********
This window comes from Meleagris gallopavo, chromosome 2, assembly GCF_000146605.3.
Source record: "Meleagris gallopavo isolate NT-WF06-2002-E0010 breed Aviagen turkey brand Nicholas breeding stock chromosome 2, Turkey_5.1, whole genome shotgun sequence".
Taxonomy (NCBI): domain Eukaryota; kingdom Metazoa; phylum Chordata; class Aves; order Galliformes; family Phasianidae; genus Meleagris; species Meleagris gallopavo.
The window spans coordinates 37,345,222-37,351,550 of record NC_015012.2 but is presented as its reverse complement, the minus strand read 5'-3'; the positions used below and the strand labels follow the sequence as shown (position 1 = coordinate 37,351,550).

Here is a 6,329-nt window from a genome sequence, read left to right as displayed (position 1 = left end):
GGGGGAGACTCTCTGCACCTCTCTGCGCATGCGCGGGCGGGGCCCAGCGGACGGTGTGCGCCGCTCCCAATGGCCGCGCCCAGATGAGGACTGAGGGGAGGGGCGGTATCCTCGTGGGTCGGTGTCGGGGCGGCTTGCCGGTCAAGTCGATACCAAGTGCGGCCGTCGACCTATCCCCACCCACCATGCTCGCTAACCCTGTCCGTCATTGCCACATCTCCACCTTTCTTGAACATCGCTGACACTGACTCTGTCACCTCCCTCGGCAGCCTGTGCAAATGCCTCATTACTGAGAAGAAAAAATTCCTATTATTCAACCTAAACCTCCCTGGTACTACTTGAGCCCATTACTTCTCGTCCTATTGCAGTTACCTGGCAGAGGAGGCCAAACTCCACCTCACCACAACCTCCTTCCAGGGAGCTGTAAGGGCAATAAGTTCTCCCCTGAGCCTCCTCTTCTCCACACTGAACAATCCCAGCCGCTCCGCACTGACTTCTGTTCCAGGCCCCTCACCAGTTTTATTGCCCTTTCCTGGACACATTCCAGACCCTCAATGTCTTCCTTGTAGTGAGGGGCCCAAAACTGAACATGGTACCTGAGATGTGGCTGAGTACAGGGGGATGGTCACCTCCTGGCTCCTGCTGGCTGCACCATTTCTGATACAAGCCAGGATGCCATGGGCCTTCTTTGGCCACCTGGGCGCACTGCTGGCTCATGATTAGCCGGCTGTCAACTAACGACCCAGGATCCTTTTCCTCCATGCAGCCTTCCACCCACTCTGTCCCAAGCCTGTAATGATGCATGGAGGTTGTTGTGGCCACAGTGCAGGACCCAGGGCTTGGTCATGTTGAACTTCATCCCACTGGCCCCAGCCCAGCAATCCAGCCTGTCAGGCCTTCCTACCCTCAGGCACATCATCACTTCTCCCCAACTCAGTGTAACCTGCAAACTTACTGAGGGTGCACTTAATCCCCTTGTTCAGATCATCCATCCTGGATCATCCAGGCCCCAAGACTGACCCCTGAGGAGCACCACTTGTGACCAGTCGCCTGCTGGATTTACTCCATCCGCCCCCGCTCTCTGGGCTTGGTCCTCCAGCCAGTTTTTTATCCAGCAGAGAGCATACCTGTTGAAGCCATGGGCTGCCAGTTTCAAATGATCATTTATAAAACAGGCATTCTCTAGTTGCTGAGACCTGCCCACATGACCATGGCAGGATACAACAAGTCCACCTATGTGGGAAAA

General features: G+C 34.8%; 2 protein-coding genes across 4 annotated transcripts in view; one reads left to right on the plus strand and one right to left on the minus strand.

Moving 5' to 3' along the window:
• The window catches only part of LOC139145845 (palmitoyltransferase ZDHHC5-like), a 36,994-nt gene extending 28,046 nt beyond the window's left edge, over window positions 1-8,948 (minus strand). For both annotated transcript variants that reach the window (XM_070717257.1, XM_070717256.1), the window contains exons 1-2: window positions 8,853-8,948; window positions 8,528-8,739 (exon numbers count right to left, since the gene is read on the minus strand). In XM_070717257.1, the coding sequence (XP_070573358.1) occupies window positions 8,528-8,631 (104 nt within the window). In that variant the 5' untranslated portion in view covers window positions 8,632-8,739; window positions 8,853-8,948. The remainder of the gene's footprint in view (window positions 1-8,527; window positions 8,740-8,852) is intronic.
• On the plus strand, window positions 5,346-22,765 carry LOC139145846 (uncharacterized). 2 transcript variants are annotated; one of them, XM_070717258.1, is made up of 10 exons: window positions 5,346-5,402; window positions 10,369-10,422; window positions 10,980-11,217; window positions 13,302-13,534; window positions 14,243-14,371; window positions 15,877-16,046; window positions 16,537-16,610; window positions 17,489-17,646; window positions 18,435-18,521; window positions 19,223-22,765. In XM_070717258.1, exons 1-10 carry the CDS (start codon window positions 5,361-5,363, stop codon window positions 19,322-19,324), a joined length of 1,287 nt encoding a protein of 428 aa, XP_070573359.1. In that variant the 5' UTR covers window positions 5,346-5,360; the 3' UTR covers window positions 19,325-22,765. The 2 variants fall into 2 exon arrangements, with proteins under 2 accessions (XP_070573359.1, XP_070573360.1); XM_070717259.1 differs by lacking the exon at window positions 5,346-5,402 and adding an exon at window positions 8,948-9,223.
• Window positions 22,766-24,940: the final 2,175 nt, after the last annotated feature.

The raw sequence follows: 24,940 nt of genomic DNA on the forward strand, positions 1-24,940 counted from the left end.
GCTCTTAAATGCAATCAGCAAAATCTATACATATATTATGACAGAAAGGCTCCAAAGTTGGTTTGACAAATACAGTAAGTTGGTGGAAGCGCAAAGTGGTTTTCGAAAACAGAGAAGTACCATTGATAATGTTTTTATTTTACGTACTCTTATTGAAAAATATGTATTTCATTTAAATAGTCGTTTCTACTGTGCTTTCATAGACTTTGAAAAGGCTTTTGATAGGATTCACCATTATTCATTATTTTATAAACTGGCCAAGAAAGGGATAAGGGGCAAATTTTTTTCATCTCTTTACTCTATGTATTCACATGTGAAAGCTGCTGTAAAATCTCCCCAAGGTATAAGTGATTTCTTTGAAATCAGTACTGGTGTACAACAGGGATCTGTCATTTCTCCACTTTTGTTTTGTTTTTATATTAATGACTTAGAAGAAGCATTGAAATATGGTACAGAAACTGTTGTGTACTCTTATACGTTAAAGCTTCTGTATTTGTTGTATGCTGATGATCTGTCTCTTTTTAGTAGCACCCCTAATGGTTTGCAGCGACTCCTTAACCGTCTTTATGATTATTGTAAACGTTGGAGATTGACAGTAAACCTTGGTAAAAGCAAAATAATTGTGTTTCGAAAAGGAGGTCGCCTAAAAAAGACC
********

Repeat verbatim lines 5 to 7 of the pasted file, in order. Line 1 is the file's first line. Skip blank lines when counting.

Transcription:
Here is a 6,329-nt window from a genome sequence, read left to right as displayed (position 1 = left end):
GGGGGAGACTCTCTGCACCTCTCTGCGCATGCGCGGGCGGGGCCCAGCGGACGGTGTGCGCCGCTCCCAATGGCCGCGCCCAGATGAGGACTGAGGGGAGGGGCGGTATCCTCGTGGGTCGGTGTCGGGGCGGCTTGCCGGTCAAGTCGATACCAAGTGCGGCCGTCGACCTATCCCCACCCACCATGCTCGCTAACCCTGTCCGTCATTGCCACATCTCCACCTTTCTTGAACATCGCTGACACTGACTCTGTCACCTCCCTCGGCAGCCTGTGCAAATGCCTCATTACTGAGAAGAAAAAATTCCTATTATTCAACCTAAACCTCCCTGGTACTACTTGAGCCCATTACTTCTCGTCCTATTGCAGTTACCTGGCAGAGGAGGCCAAACTCCACCTCACCACAACCTCCTTCCAGGGAGCTGTAAGGGCAATAAGTTCTCCCCTGAGCCTCCTCTTCTCCACACTGAACAATCCCAGCCGCTCCGCACTGACTTCTGTTCCAGGCCCCTCACCAGTTTTATTGCCCTTTCCTGGACACATTCCAGACCCTCAATGTCTTCCTTGTAGTGAGGGGCCCAAAACTGAACATGGTACCTGAGATGTGGCTGAGTACAGGGGGATGGTCACCTCCTGGCTCCTGCTGGCTGCACCATTTCTGATACAAGCCAGGATGCCATGGGCCTTCTTTGGCCACCTGGGCGCACTGCTGGCTCATGATTAGCCGGCTGTCAACTAACGACCCAGGATCCTTTTCCTCCATGCAGCCTTCCACCCACTCTGTCCCAAGCCTGTAATGATGCATGGAGGTTGTTGTGGCCACAGTGCAGGACCCAGGGCTTGGTCATGTTGAACTTCATCCCACTGGCCCCAGCCCAGCAATCCAGCCTGTCAGGCCTTCCTACCCTCAGGCACATCATCACTTCTCCCCAACTCAGTGTAACCTGCAAACTTACTGAGGGTGCACTTAATCCCCTTGTTCAGATCATCCATCCTGGATCATCCAGGCCCCAAGACTGACCCCTGAGGAGCACCACTTGTGACCAGTCGCCTGCTGGATTTACTCCATCCGCCCCCGCTCTCTGGGCTTGGTCCTCCAGCCAGTTTTTTATCCAGCAGAGAGCATACCTGTTGAAGCCATGGGCTGCCAGTTTCAAATGATCATTTATAAAACAGGCATTCTCTAGTTGCTGAGACCTGCCCACATGACCATGGCAGGATACAACAAGTCCACCTATGTGGGAAAA

General features: G+C 34.8%; 2 protein-coding genes across 4 annotated transcripts in view; one reads left to right on the plus strand and one right to left on the minus strand.